He became the Reds' third base coach after serving as the major league bullpen catcher, a minor league manager and minor league player - all for the same organization, the Reds.
"I look back now and I'm so glad that I was drafted by the Reds," Berry told The Cincinnati Enquirer that August. "They taught you the right way to do things."
Ten years later, Berry capped off another decade in the game - another one spent with the Reds - by returning to the coaching box, after a battle with cancer.
Berry's long career in baseball began in 1984, taken by the Reds in the sixth round of the draft, out of the University of Arkansas.
He started at rookie Billings, moving to single-A Cedar Rapids for 1985. The catcher made AA Vermont and AAA Nashville for 1987. Between AA and AAA, Berry hit .261, with three home runs.
Berry returned to single-A for 1988, playing at Greensboro that year and the next. He went 2 for 5 in a May 1988 contest. His 1989 season was his last full-time as a player.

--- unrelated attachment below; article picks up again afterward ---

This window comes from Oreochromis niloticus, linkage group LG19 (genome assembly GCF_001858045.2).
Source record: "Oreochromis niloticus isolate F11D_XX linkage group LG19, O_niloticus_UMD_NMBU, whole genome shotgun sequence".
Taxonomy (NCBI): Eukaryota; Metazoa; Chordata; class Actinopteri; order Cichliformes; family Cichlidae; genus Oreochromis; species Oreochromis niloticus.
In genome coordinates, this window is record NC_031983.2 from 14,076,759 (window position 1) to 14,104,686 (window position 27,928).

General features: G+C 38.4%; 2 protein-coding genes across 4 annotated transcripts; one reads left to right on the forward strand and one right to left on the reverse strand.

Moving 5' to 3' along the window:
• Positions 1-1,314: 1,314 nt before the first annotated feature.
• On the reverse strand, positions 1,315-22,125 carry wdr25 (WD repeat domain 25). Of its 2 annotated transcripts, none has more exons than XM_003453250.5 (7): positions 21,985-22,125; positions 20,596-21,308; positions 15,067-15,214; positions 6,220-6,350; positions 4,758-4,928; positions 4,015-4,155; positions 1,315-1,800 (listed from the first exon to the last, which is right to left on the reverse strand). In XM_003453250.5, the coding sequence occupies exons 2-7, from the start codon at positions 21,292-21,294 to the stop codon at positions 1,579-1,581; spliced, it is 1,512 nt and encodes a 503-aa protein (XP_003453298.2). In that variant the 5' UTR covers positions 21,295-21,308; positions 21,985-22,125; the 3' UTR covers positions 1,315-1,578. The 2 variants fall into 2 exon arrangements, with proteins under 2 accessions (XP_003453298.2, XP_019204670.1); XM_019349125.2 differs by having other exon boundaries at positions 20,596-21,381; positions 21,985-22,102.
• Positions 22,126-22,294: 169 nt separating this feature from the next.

Berry started coaching in 1990, at single-A Charleston. He served as a player-coach. He took his first managerial job in 1992 at Cedar Rapids.
In 1994, as skipper of single-A Winston-Salem, Berry watched one of his players, Micah Franklin, hit 20 home runs in 41 games. It was Berry who suggested Franklin hit for more power, The Fredericksburg Free Lance-Star wrote.
"When a guy's going like he is, I just shut up and write his name on the lineup card behind 4 (cleanup)," Berry told The Free Lance-Star that May.
Berry moved up to AA Chattanooga as manager in 1996. Then, in 1999, he moved up to Cincinnati as bullpen catcher.
After being promoted to third base coach in mid-2003, Berry stayed in that role through 2013. In spring 2013, Berry announced he had cancer on his tonsil and two lymph nodes. He took a leave for treatment and returned to coaching in July.
Then, in September, Berry learned he was cancer-free. Berry, though, declined to return to his coaching role in 2014.
"I was very pleased. Great news," Berry told MLB.com after getting the cancer-free news, and after a Reds victory. "I won't forget this day. And a nice win to top it off."
- Fredericksburg Free Lance-Star, May 21, 1994: The home run king
- Cincinnati Enquirer, Aug. 31, 2003: Big dreams earn tough challenge
- MLB.com, Sept. 5, 2013: Reds coach Berry says he's cancer-free
Made the Majors: 748 - 49.7%-X
Never Made Majors: 758-50.3%
5+ Seasons in the Majors: 325
10+ Seasons in the Minors: 193